Floyd Cooper (1956–2021) had an unsettled childhood and attended eleven different elementary schools, but with each change, he sought and received support from his art teachers, who helped him find his path. After graduating from college, he worked for Hallmark Cards and Olmec Toys. But he always aspired to illustrate children’s books, and in 1988, he got his first opportunity, creating the distinctive art for Grandpa’s Face, by Eloise Greenfield (Philomel). It was declared an “outstanding debut” by Kirkus and set the stage for the nearly one hundred stellar books that followed.
Cooper’s signature technique was oil erasure, in which he’d wash a board in oil paint, then use a rubber eraser to knead the paint away, creating radiant images in soft, shimmering tones. He was drawn to projects involving Black history and culture and wrote as well as illustrated many titles, including Max and the Tag-Along Moon and The Ring Bearer (both Penguin Random House). He received two Coretta Scott King Illustrator Awards. The first was for The Blacker the Berry by Joyce Carol Thomas (HarperCollins). The second was for Unspeakable: The Tulsa Race Massacre by Carol Boston Weatherford (Carolrhoda Books), which was also a Caldecott Honor Book, a Sibert Honor Book, a Kirkus Prize Finalist, and a Boston Globe – Horn Book Honor Book. He also received three Coretta Scott King Illustrator Honors.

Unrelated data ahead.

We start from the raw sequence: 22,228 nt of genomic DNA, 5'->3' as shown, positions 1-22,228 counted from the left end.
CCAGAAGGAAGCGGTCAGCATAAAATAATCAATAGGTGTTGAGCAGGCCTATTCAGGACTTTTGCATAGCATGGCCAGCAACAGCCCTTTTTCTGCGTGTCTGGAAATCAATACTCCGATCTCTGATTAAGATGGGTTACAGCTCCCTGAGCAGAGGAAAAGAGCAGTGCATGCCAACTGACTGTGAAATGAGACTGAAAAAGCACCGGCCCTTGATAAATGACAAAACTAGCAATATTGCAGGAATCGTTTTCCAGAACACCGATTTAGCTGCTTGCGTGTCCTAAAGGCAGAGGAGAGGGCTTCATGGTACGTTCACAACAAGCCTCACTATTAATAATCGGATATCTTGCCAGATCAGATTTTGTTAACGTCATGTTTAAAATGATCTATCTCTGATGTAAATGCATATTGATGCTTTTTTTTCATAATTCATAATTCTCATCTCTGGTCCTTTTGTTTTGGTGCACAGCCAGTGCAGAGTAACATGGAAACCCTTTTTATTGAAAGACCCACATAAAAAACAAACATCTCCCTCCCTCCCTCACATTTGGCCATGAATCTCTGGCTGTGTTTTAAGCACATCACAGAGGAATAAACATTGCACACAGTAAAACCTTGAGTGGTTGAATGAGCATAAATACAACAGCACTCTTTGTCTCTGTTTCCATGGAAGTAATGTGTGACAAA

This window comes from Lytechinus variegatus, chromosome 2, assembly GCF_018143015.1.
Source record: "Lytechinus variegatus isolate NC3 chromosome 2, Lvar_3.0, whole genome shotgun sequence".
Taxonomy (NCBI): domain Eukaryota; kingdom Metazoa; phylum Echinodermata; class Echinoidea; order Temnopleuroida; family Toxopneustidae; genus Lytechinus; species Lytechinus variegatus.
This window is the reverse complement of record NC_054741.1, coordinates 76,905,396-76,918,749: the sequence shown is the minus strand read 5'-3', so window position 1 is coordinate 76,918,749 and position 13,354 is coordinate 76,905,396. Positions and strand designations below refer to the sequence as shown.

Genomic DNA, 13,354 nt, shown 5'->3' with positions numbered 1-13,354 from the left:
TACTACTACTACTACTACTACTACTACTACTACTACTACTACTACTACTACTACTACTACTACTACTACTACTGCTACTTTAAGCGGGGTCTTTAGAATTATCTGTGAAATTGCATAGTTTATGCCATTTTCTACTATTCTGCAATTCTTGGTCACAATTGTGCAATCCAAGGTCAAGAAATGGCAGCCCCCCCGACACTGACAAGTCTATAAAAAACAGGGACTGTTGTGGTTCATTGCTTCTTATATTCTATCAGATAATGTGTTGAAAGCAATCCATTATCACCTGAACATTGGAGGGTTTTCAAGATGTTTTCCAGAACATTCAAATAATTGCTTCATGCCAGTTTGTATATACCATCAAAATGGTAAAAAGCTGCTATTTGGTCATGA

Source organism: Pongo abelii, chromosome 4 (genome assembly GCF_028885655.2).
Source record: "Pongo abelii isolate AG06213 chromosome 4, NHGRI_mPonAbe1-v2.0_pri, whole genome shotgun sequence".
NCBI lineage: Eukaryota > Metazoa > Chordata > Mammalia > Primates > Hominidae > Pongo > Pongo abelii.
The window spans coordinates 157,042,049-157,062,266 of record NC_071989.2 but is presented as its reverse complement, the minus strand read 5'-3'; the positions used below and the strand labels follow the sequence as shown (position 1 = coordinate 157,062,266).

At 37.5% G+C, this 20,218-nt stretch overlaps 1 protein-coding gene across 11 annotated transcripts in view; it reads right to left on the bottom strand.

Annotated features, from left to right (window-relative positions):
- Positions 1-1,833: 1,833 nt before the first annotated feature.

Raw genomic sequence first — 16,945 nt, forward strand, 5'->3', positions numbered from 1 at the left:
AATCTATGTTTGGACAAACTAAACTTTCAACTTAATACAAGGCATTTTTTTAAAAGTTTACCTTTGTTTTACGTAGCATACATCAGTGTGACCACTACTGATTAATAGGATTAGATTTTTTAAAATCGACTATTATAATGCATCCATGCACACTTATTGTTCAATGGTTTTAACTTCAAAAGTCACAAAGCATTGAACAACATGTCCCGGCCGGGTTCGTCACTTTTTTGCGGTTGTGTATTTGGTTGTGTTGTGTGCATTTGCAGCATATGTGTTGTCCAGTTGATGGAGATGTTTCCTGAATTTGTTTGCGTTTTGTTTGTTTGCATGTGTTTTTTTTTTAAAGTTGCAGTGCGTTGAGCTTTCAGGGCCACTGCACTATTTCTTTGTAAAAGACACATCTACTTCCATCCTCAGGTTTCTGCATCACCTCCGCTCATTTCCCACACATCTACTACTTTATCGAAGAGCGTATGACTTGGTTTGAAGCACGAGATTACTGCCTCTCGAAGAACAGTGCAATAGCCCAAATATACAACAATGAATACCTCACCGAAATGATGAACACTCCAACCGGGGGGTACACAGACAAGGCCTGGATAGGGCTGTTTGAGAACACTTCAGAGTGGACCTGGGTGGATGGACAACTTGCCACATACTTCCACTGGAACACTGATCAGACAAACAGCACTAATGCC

Mentorship and community were important to Cooper, and in honor and recognition of this, the Highlights Foundation established the Floyd Cooper Scholarship. The Children’s Book Council also designated May 6, 2022, as Floyd Cooper Day.